The speaker happens to be the main character and even after visiting the advent of Christ the poet still shows him as an old man years later. The main character talks about the challenges of the journey and little is mentioned about the baby Jesus. The character shows how the coming of Christ was important to the people and his even talk about living and dying a new death. Use of symbolism is clear as the speaker maintain the theme.

The speaker happens to be a priest and it is clear that he is very keen on what is happening around. He is able to read the signs that the people portray and give their significance. Ability to use symbolism is another trait which is evident.

The plot is about three wise men who leave the city and their religion to go and see the advent of Christ. They come from the foreign land and they are traveling to an unknown place. There is no guide on the journey and they encounter challenges like hostile communities. Fortunately, they arrive, and they are able to see the baby Jesus in the manager. The journey of the magi becomes a turning point and they are anxious to reach home so that they can preach the good news. The characters try to fit in the society, but their efforts are fruitlessly seen the other people see them as aliens. The birth of Christ changes the heart of many and it is a new begging of Christianity
The poet managed to pass the intended message to the people and secularism was changed to Christianity. The Magi showed the other people the good things they experienced during the journey to see Christ. Many readers of the poem were the Zoroastrians and they converted to Christianity only because the characters made them curious about the new Christianity. Eliot conversion to Christianity is a good message to other followers and they seek to know the good things which are found in the England church.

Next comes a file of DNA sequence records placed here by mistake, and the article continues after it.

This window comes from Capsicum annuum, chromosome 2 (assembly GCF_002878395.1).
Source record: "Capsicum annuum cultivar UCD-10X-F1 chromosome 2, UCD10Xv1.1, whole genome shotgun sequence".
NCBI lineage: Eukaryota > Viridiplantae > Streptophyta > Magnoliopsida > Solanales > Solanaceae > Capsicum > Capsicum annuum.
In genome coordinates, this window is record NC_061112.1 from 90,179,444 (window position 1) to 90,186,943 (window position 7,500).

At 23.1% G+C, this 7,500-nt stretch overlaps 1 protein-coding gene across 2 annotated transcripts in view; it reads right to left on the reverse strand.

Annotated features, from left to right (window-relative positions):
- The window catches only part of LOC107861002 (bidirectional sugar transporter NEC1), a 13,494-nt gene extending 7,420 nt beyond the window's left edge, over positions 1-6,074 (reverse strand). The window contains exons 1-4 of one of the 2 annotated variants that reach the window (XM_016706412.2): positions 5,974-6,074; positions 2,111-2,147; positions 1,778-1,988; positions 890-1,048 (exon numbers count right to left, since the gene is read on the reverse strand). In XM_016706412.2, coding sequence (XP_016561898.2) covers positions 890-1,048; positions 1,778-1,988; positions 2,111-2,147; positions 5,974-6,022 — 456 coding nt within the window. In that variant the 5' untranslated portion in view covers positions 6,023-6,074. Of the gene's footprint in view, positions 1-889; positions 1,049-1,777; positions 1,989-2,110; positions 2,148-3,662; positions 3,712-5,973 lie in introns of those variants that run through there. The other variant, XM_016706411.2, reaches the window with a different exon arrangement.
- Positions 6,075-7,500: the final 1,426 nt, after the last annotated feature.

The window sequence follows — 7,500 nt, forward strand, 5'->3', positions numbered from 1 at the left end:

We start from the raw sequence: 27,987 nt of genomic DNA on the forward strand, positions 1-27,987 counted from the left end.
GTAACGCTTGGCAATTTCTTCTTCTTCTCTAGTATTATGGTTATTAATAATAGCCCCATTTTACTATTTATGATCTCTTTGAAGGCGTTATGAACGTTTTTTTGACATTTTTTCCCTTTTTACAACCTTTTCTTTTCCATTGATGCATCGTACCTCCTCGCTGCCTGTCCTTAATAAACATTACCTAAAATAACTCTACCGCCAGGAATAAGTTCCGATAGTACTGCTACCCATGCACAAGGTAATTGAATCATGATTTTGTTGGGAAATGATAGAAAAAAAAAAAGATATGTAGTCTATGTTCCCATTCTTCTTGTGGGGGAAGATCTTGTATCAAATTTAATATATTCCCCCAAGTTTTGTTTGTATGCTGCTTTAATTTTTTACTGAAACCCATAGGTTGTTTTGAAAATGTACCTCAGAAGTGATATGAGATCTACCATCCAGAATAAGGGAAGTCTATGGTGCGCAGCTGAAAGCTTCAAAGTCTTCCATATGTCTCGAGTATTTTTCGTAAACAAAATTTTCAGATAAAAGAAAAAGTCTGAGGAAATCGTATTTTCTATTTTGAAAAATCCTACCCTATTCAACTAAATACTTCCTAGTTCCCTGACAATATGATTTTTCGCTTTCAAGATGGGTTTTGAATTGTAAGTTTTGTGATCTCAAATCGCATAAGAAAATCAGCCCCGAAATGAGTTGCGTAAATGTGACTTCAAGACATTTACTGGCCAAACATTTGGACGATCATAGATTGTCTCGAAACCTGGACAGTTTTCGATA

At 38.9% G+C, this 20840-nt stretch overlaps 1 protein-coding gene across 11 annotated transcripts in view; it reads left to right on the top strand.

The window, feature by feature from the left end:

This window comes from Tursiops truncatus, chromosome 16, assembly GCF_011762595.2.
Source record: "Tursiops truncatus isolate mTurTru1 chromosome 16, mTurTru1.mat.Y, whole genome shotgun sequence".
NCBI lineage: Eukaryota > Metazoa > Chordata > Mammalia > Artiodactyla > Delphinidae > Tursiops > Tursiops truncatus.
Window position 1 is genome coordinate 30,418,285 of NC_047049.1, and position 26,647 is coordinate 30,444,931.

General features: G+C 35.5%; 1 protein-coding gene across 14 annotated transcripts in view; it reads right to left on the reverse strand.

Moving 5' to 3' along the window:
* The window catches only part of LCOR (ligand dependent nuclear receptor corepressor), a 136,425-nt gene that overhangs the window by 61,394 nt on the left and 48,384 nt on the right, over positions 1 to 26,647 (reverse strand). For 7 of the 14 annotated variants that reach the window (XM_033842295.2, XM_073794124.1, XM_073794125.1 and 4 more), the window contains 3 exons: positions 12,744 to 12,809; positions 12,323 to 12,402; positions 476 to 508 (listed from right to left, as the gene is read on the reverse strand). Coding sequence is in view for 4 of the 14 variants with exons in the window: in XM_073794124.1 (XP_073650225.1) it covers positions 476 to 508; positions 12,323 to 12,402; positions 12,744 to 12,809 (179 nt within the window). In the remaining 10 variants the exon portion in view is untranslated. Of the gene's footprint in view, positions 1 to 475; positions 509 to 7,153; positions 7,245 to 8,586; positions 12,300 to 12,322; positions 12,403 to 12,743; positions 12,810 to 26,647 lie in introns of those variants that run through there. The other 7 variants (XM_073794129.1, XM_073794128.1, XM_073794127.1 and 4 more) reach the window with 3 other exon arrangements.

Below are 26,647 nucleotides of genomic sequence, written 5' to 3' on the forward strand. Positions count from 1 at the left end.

There is irony in the poem because the author is a concert, but he goes on writing ill about their old traditions. During the time that Eliot composed the poem, he comes from the church and he was taking alcohol after church which is ironical. The tone brings the mood where the poet comes from great misery to salvation.

The poem is a clear reflection of the religious crises brought about by religion and modernity. The journey of magi was one of the best poems read in the nineteenth century and twenty respectively. The poem is read today by young Christians who like to get the understanding of Christ advent. The poem does not mention much about Jesus and his work, but it changed many members to the new religion which is Christianity. The character used did not believe in Christ, but they confessed to having experienced wonderful miracles of Jesus and were living a new life.

Ellis, S. (2015). The English Eliot: Design, Language and Landscape in Four Quartets. Routledge.

Gordon, L. (2015). “What Might Have Been and What Has Been”: How TS Eliot Looked at Lives. The Hudson Review, 67(4), 573.

Bellour, L. (2016). The Religious Crisis and the Spiritual Journey in TS Eliot’s the Waste Land.